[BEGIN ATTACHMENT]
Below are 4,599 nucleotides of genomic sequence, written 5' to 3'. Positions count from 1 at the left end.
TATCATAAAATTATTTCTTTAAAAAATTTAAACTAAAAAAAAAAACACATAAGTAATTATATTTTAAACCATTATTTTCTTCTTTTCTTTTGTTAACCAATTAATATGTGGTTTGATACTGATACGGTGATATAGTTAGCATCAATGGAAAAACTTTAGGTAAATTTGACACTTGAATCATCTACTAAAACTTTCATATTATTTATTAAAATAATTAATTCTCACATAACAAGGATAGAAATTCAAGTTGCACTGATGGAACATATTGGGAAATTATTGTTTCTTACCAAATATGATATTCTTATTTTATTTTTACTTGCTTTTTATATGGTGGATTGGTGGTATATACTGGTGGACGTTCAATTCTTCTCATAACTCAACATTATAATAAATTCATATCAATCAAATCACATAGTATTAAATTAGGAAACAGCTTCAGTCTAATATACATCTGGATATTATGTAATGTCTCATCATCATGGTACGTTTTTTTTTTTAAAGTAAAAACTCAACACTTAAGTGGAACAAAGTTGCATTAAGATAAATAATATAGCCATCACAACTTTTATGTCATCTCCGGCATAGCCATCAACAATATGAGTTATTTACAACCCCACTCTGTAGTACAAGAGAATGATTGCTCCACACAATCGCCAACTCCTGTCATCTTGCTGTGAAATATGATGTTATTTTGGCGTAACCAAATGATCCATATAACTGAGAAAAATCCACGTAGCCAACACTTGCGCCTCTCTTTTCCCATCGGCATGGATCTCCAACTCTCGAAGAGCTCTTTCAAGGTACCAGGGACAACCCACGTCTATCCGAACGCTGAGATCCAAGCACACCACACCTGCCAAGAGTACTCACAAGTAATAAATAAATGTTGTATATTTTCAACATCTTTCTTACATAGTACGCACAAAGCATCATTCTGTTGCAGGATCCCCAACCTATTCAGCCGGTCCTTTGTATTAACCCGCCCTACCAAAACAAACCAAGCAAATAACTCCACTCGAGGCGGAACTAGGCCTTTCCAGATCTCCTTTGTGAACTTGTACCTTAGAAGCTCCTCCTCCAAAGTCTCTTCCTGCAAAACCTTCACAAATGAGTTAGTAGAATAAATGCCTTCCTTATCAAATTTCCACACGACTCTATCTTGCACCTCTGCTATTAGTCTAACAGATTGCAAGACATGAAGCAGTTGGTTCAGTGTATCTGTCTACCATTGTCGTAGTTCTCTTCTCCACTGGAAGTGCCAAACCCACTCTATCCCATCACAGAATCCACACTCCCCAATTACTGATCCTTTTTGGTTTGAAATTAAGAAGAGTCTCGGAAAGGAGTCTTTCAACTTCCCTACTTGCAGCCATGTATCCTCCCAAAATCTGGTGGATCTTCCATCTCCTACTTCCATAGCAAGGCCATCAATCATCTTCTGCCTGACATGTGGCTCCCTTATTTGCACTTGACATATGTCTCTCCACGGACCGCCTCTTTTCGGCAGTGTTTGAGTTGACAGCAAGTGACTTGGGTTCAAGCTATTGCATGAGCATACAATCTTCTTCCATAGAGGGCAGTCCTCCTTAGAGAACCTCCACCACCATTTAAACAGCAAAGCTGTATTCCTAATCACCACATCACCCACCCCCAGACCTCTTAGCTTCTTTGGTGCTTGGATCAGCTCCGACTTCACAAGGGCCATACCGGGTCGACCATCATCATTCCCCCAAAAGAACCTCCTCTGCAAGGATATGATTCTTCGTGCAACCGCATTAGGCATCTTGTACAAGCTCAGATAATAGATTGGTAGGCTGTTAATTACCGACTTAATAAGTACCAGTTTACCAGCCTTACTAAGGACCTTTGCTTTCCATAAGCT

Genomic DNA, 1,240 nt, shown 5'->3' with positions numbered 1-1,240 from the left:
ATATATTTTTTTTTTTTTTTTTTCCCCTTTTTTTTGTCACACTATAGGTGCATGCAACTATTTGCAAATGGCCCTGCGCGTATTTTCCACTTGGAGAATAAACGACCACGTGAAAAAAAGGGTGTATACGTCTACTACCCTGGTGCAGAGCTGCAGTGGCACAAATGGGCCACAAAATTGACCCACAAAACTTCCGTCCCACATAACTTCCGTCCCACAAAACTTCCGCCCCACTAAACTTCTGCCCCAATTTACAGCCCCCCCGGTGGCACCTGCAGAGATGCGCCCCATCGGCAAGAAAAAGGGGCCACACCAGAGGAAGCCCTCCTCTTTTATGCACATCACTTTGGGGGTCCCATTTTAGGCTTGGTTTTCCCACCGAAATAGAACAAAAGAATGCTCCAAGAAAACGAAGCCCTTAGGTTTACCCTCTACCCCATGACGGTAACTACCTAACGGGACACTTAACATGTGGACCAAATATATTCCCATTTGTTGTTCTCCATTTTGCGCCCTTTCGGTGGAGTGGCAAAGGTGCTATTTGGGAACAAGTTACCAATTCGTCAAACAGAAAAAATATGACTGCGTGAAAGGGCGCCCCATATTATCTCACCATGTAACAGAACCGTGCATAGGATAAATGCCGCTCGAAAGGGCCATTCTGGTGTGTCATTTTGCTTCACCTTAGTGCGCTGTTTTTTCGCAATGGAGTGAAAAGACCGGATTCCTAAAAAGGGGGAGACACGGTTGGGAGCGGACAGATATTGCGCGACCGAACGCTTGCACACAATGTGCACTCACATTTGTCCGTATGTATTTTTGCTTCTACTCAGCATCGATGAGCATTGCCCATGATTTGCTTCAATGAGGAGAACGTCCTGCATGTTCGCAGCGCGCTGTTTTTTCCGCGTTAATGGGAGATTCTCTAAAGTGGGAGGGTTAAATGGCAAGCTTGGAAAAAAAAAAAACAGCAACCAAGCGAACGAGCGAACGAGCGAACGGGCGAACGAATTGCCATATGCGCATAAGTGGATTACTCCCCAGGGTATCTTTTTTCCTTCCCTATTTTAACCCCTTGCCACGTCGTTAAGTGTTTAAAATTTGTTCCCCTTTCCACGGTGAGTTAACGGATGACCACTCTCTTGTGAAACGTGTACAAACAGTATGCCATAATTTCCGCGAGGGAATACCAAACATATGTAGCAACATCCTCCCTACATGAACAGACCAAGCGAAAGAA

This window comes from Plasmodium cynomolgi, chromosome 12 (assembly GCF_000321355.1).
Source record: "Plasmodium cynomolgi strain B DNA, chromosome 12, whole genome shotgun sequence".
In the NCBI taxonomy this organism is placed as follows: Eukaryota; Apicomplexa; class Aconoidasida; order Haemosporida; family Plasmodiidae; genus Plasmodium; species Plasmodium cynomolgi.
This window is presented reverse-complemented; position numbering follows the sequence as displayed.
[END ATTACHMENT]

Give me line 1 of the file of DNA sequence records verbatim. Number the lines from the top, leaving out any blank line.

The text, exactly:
Below are 4,599 nucleotides of genomic sequence, written 5' to 3'. Positions count from 1 at the left end.